A quiet man with a big heart makes a monumental difference
On what would have been his 93rd birthday, we salute a donor whose bequest has changed lives
You don’t have to be rich or famous to make a difference. Morris Steeves knew that before he lost his life to a blood disease six years ago and bequeathed $23,000 to Christian Children’s Fund of Canada. Today, we honour him on what would have been his 93rd birthday.
The New Brunswick native, who worked as a ticket agent for the Canadian National Railway for more than four decades, understood the value of giving back to his family, friends and community. “He gave a lot of money to church organizations, and he was always about the underdog or the less privileged,” recalls Danny Tramley (pictured, above, left, with Steeves), the longtime friend of the aficionado of good conversation, cooking, books, crosswords and opera.
Steeves wasn’t an extravert, but he understood the value of people in our lives. “That’s one thing he taught me — to really appreciate my friends, and to enjoy and appreciate our lives, and to be very thankful for what we have,” said Tramley. He did just that, and in his death thousands of children are gaining a better chance at living life to the fullest.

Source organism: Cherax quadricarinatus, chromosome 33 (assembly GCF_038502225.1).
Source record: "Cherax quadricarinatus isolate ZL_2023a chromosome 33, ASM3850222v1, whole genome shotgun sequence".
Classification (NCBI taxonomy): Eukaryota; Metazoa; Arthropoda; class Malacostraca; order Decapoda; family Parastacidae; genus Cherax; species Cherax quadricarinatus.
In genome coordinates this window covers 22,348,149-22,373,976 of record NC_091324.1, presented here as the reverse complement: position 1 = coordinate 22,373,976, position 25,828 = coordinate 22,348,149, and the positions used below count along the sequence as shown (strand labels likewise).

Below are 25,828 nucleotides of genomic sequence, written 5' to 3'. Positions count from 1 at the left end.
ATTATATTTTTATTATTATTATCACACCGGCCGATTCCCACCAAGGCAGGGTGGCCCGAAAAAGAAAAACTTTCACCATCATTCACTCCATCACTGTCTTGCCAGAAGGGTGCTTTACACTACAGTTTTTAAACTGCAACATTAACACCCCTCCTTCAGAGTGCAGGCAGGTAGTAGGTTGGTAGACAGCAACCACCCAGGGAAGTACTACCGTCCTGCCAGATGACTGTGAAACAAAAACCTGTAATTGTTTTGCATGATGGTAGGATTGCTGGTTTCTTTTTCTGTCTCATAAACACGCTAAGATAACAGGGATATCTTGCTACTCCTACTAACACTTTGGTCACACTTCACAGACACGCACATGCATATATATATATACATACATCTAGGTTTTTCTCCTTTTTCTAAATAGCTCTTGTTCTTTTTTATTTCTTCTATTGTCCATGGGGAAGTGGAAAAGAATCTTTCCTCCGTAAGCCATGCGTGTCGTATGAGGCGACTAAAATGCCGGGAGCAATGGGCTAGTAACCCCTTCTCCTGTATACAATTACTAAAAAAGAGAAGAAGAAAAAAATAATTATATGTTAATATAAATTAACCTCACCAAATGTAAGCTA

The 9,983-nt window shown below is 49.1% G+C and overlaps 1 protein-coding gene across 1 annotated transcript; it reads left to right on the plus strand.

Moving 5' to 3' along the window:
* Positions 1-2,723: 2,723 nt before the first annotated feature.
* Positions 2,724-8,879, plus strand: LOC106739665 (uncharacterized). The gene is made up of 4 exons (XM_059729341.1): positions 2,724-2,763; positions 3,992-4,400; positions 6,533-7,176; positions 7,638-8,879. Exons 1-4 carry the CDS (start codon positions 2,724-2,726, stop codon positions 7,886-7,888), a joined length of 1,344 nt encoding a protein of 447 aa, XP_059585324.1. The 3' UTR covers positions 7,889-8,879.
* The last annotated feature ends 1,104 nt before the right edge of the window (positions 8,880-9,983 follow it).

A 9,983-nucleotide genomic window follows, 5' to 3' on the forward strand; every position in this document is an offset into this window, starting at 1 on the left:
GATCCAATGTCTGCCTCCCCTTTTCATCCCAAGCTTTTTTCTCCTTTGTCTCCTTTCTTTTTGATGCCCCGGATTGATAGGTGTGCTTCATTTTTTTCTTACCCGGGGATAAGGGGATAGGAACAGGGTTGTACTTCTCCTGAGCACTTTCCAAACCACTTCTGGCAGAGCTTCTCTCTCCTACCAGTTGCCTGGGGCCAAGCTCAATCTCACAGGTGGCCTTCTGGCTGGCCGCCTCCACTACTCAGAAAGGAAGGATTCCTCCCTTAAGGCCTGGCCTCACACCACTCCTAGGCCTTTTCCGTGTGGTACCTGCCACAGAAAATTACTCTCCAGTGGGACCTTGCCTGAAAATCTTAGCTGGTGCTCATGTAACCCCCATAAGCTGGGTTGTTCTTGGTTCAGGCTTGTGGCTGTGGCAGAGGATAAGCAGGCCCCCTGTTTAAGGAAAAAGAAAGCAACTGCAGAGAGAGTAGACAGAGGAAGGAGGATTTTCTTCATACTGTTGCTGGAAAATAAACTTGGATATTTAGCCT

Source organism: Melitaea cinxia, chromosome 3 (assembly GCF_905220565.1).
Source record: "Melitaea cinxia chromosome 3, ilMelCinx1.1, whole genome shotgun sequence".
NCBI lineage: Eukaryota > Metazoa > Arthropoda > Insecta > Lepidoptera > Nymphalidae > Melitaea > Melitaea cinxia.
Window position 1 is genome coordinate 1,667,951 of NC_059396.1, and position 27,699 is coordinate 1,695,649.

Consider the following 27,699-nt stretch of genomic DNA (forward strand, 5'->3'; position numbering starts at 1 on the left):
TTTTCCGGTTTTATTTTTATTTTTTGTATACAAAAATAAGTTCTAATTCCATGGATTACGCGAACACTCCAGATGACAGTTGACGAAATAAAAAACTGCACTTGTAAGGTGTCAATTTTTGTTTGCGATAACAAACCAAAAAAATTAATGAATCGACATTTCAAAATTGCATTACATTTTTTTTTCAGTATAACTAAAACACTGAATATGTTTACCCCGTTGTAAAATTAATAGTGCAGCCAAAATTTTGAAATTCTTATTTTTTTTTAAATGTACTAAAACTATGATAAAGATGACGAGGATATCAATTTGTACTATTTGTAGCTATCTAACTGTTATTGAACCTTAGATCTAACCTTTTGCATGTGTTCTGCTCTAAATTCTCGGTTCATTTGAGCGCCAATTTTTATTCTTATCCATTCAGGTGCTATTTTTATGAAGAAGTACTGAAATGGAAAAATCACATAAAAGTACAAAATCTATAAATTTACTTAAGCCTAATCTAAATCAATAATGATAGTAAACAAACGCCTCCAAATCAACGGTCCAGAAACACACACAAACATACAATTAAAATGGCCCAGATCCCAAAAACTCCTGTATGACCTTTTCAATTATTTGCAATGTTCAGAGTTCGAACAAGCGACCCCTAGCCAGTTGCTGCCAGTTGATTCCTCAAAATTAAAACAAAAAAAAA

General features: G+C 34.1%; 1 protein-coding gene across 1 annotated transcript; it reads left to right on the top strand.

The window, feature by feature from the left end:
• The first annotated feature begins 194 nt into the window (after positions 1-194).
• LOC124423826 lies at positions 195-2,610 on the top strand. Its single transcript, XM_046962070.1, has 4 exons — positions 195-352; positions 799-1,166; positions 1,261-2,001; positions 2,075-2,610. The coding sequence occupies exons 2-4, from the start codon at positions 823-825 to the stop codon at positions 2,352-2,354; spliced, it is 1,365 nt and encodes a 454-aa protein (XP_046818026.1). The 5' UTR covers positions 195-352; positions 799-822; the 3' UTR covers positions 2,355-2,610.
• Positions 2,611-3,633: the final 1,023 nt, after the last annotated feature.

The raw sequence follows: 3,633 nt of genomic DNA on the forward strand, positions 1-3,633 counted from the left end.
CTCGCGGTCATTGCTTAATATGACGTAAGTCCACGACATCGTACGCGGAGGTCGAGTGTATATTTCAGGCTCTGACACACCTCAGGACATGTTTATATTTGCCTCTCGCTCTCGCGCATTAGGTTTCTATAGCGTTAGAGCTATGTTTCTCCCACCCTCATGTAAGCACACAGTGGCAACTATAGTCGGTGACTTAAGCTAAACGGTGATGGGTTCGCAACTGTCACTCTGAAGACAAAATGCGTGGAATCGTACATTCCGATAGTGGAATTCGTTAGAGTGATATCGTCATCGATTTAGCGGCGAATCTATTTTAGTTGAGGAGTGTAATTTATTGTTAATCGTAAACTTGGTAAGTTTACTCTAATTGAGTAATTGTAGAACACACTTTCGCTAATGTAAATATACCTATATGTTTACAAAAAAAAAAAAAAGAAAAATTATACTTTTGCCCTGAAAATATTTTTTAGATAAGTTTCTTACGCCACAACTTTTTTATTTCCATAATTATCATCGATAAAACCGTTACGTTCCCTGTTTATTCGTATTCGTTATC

His bequest was one of several contributions to the $5.3-million, multi-year Lead for Education Achievement and Progress (LEAP) project in Ethiopia, which accomplished the following:
- the construction of 17 early childhood care and education centres (ECCE), which were furnished and equipped
- the recruitment and training of nearly 3,000 primary school teachers
- the supply of indoor playing materials and outdoor play equipment for 20 ECCE centres
- the provision of 766 desks and chairs, 25 chalkboards, 51 teachers’ tables and 61 chairs in 16 primary schools, benefiting nearly 2,300 students
- more than 80,000 reference books for 108 primary schools
- library furniture for 40 primary schools
And, that’s just a small sampling of what has been accomplished, thanks to Steeves and LEAP. It’s a fitting tribute to a quiet, blue-collar worker who loved to learn. “He’d be honoured” his gift was making such a difference, noted Tramley. “He’ll be smiling.”